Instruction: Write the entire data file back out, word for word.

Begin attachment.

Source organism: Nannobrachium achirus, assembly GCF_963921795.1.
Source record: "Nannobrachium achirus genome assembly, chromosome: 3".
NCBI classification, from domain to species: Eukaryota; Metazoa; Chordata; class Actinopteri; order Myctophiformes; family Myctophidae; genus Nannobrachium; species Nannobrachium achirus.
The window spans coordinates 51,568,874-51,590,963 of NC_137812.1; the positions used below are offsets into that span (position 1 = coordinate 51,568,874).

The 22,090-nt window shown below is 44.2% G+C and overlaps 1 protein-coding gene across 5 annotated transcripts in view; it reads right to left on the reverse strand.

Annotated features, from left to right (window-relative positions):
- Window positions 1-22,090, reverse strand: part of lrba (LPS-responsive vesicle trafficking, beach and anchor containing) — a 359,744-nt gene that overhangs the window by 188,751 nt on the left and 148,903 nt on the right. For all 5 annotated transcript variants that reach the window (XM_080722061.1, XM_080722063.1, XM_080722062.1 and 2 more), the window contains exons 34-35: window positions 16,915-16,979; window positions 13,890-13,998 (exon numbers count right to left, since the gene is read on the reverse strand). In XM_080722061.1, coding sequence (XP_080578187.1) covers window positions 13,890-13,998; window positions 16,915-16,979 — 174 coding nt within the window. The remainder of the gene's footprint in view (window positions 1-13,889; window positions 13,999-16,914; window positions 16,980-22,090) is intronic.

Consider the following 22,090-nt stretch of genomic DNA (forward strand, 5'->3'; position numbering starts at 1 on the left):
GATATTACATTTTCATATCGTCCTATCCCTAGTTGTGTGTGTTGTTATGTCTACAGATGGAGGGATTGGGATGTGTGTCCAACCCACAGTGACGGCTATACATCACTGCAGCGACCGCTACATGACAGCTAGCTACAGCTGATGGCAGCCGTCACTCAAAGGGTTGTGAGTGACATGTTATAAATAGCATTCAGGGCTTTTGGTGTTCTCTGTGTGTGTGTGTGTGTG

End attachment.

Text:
Source organism: Nannobrachium achirus, assembly GCF_963921795.1.
Source record: "Nannobrachium achirus genome assembly, chromosome: 3".
NCBI classification, from domain to species: Eukaryota; Metazoa; Chordata; class Actinopteri; order Myctophiformes; family Myctophidae; genus Nannobrachium; species Nannobrachium achirus.
The window spans coordinates 51,568,874-51,590,963 of NC_137812.1; the positions used below are offsets into that span (position 1 = coordinate 51,568,874).

The 22,090-nt window shown below is 44.2% G+C and overlaps 1 protein-coding gene across 5 annotated transcripts in view; it reads right to left on the reverse strand.

Annotated features, from left to right (window-relative positions):
- Window positions 1-22,090, reverse strand: part of lrba (LPS-responsive vesicle trafficking, beach and anchor containing) — a 359,744-nt gene that overhangs the window by 188,751 nt on the left and 148,903 nt on the right. For all 5 annotated transcript variants that reach the window (XM_080722061.1, XM_080722063.1, XM_080722062.1 and 2 more), the window contains exons 34-35: window positions 16,915-16,979; window positions 13,890-13,998 (exon numbers count right to left, since the gene is read on the reverse strand). In XM_080722061.1, coding sequence (XP_080578187.1) covers window positions 13,890-13,998; window positions 16,915-16,979 — 174 coding nt within the window. The remainder of the gene's footprint in view (window positions 1-13,889; window positions 13,999-16,914; window positions 16,980-22,090) is intronic.

Consider the following 22,090-nt stretch of genomic DNA (forward strand, 5'->3'; position numbering starts at 1 on the left):
GATATTACATTTTCATATCGTCCTATCCCTAGTTGTGTGTGTTGTTATGTCTACAGATGGAGGGATTGGGATGTGTGTCCAACCCACAGTGACGGCTATACATCACTGCAGCGACCGCTACATGACAGCTAGCTACAGCTGATGGCAGCCGTCACTCAAAGGGTTGTGAGTGACATGTTATAAATAGCATTCAGGGCTTTTGGTGTTCTCTGTGTGTGTGTGTGTGTG